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Jake Tapper On "The Outpost", Afghanistan, And David Petraeus


ABC's Tapper takes a detour to a dangerous Afghan base. “It’s difficult to reconcile that harsh reality with Petraeus bringing Paula Broadwell with him to Afghanistan.”

image by Matt Netzel

ABC News senior White House correspondent Jake Tapper released his third book last week, a story of a far-flung American combat outpost in the far reaches of northern Afghanistan. The Outpost describes how the soldiers of Combat Outpost Keating, far away from the nearest base and surrounded by insurgents, survived in rotten conditions while trying to reach out to the local community — but were nonetheless attacked by hundreds of local men who killed eight Americans and wounded 22 in October 2009.

Tapper spoke to BuzzFeed over email about The Outpost, Afghanistan, and his favorite war books.

How did you choose Combat Outpost Keating as the subject of the book?

My son was born on October 2, 2009. In the haze in the recovery room at Sibley Hospital, I caught a news report about an October 3rd attack on a vulnerable outpost in an obscure corner of Afghanistan. The story was just bizarre at first – the outpost had been put at the bottom of three steep mountains just 14 miles from the Pakistan border, and no one seemed to have any idea why the troops were put in such a dangerous place. And as I held my son, I learned about eight other sons taken from this earth.

In subsequent weeks and months I tried to find out more about the battle, the bravery of the troops, and about why Combat Outpost Keating had been put there. But there wasn’t much information that came out. So I started making calls, contacting soldiers who had been there.

Their tales were tragic and inspiring and cinematic; every one of the eight U.S. troops killed that day died while either fighting the enemy or trying to help a fellow soldier. The palm of courage. And frankly eye-opening. I’d been covering the war from the comfort of the North Lawn of the White House, but I realized there was a great deal I didn’t know or understand. That desire to learn more, to plug in holes in my own understanding of war, eventually became a book contract to tell the story of the outpost.

So I guess I didn’t choose Combat Outpost Keating; Combat Outpost Keating chose me.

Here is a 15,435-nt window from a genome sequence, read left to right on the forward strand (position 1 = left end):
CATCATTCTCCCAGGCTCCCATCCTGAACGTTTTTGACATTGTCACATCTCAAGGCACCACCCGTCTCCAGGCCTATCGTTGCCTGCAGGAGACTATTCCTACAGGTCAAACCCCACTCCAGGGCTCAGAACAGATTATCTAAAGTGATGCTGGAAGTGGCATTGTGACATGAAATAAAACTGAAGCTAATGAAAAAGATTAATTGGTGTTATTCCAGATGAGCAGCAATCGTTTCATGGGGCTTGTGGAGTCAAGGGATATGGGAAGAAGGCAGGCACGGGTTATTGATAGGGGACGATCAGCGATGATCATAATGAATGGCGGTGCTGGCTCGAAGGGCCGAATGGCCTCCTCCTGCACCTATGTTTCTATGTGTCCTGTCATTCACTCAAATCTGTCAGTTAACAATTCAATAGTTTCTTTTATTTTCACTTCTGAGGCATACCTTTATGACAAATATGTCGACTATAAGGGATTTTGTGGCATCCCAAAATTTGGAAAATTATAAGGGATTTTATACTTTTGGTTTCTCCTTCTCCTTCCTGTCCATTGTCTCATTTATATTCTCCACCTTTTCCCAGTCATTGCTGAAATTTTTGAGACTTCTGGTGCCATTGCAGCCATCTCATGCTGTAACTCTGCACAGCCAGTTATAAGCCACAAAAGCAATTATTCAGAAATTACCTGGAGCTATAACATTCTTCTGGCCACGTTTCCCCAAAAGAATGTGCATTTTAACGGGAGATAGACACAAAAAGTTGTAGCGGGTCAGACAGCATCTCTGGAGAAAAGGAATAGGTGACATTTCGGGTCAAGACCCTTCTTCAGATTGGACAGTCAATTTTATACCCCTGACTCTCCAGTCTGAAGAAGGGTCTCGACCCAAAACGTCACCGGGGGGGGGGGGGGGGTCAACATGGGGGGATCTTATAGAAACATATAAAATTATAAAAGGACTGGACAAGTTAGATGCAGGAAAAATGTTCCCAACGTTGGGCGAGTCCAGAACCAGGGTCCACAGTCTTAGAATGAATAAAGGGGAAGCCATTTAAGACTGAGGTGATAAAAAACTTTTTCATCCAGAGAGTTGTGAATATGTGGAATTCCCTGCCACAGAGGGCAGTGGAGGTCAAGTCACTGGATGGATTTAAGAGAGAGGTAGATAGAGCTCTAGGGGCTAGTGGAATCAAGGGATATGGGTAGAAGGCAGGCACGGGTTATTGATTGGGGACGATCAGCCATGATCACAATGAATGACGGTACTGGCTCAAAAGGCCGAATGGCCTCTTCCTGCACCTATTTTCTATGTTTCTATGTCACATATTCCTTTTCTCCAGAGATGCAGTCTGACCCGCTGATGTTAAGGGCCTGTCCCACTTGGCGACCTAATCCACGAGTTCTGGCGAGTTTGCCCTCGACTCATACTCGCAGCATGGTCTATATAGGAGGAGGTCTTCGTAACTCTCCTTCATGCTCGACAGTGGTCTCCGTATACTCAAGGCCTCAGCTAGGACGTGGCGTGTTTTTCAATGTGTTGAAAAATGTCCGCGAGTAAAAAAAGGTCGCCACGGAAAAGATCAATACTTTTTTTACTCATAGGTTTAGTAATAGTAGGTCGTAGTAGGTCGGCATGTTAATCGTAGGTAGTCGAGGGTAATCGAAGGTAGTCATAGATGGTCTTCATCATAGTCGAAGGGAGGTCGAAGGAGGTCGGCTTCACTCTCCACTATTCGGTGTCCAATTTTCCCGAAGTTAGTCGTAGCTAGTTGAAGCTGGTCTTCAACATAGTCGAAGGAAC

How much time did you spend in Afghanistan in researching the book? What was it like?

I went to Afghanistan twice. Once very briefly with President Obama in 2010. And the other time in October/November 2011 when I was embedded with the 2/27 Infantry Wolfhounds at Forward Operating Base Bostick and with the All-American Dustoff Medevac Unit at Bagram. That was for just over a week.

It was exhilarating and terrifying. It’s easy to see why war reporters get addicted to it. Our Medevac got fired upon on a mission once; makes getting yelled at by an irate press secretary seem even more trifling.

Most of the reporting, however, was conducted in the U.S.: in Colorado or Georgia or Washington, D.C. And in this age of social media and global communications, it was much easier than it would have been even a decade before, with troops sending me Google earth coordinates to show me what a particular patch of road looked like, and even a Skype interview with one of the insurgents who attacked the outpost, conducted with the help of an interpreter/fixer.

What were the biggest mistakes that were made with regard to the outpost; who is most responsible for the position those men were put in?

The outpost was put in its dangerous location in 2006 because it needed to be near the road so troops could monitor the flow of insurgents on that path, and also because there weren’t enough helicopters in Afghanistan to be able to provide consistent re-supply to the camp; they needed to be able to use convoys.

That’s the first and ultimately the biggest mistake – the decision by those running the war in 2006 to not provide the troops there with everything they needed to win the war. All other mistakes flow from that one.